Given the fact that my office is in the heart of the Marcellus Shale gas fields in Northeast Pennsylvania, my firm has seen a huge increase in the amount of workers who have been injured while working at the gas drilling sites and/or working for the gas industry in other capacities, such as water tanker drivers, welders and general laborers. These gas industry cases have some unique issues that arise given the type of work performed and the type and location of employer.
1. One of the more common questions that arise is which state’s workers’ compensation law should apply? You would think that this would not be an issue since the injured worker was injured while working in Pennsylvania. And that is what Pennsylvania’s law calls for—if you are injured in PA then PA workers’ compensation law applies. But what I have been seeing in some cases is the employer attempting to apply the law of the state in which the employer is from. Many of the businesses that work in the gas fields are not based out of Pennsylvania, but are based out of states like Oklahoma, Texas and Tennessee, to name a few. For example, one of the largest gas companies working in this area, Chesapeake Energy, has corporate headquarters in Oklahoma City.
In many instances, these employers argue that the employee was actually hired in the other state and is thus subject to that state’s workers’ compensation laws. Once again, this is not accurate. In these cases, it does not matter where the employee was actually hired because once the injury occurs in Pennsylvania then that’s the state that will apply. Pennsylvania has one of the strongest workers’ compensation laws in the nation.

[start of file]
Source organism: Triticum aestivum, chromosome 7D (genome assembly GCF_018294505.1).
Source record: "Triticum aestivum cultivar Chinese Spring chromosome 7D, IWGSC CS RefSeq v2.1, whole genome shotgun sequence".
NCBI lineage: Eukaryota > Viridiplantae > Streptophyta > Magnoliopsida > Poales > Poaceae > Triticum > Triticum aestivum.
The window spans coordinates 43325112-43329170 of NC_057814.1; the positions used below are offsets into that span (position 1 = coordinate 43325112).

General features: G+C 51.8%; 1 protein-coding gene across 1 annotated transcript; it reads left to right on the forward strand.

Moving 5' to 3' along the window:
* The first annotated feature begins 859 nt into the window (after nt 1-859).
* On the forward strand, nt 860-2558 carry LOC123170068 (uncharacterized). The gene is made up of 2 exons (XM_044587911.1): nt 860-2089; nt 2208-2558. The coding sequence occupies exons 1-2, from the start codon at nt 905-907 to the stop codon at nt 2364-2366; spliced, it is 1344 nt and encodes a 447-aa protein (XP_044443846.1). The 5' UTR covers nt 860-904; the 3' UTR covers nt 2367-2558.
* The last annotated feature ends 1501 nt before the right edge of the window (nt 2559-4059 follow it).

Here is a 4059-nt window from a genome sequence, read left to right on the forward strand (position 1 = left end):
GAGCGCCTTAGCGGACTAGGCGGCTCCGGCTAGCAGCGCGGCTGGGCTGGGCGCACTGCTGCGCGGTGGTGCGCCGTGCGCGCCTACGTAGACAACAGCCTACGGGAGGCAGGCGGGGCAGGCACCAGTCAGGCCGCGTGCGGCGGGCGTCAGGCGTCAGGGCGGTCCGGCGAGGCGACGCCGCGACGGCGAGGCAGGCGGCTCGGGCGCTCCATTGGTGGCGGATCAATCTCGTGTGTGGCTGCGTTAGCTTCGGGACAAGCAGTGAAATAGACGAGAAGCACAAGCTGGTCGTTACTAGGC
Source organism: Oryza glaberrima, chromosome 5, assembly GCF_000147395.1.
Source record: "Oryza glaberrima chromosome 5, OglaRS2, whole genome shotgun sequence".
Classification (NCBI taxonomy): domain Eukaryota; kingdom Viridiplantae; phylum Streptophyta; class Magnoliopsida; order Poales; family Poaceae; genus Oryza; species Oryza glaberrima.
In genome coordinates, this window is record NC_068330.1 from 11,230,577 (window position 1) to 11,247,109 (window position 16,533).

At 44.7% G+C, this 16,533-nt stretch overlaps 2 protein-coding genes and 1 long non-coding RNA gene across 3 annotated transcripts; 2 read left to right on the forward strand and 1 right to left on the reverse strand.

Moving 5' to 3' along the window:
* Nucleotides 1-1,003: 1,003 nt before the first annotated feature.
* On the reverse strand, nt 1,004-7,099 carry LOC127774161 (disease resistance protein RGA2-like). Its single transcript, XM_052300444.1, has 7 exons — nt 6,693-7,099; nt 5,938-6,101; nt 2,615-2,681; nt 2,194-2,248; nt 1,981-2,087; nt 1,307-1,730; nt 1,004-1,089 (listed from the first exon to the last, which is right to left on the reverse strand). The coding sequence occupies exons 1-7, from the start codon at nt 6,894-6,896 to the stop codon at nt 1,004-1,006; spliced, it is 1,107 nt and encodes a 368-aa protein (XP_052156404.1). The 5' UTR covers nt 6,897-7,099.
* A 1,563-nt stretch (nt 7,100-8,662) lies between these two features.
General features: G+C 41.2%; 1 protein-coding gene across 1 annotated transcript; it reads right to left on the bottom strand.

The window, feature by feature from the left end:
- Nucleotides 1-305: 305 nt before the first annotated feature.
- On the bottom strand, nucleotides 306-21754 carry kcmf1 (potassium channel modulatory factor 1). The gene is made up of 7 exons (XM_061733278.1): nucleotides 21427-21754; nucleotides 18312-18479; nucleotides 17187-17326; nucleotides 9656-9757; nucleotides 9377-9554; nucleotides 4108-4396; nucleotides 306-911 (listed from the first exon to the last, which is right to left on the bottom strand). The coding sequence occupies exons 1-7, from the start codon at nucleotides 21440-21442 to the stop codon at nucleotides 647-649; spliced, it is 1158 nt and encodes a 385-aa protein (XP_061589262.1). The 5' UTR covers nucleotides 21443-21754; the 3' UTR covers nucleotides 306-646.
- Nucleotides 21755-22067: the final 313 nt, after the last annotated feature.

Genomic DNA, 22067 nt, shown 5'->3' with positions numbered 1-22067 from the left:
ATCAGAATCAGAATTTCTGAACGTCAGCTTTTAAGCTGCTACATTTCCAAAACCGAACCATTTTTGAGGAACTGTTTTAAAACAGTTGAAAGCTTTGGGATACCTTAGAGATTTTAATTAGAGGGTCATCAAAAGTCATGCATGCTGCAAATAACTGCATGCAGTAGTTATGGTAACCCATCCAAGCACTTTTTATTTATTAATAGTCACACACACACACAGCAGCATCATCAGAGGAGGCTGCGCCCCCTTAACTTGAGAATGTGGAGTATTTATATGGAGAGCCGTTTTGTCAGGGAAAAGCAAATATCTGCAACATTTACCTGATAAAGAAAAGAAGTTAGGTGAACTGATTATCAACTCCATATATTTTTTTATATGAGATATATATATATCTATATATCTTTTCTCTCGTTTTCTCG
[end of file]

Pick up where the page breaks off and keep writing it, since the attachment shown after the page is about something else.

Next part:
2. The second issue that I often see in these cases is injured workers fearful of actually reporting work injuries due to the threat of losing one’s job and being sent packing. Of course, this fear is prevalent in most industries, but it appears to be a big problem in the gas industry. One of the issues is that a lot of the workers are from out of state and they are paid a significant amount of money at these jobs. The idea is that if they “rock the boat” and complain about a work injury, then they will be sent back home and would be “blacklisted” and never be able to work again at a gas drilling site.
3. The most important issue, in my opinion, is that it’s dangerous work! I have seen many more fatalities in this industry than in any other type of industry in which I represent injured workers. There are more fatalities in the Marcellus Shale gas industry than even long haul truck drivers who are subject to truck crashes every day. It seems that at least once a month there is a newspaper article about the death of another gas worker. Just this week, in Potter County, a worker who was walking on a pipeline was struck by a truck and suffered a fatal injury. At this point I cannot tell if it is just dangerous work by nature or a significant lack of safety procedures on the drill sites. It is probably a combination of both, however.
If you are a gas industry worker and have been injured, please talk to an experienced workers’ compensation attorney before you sign anything for your employer.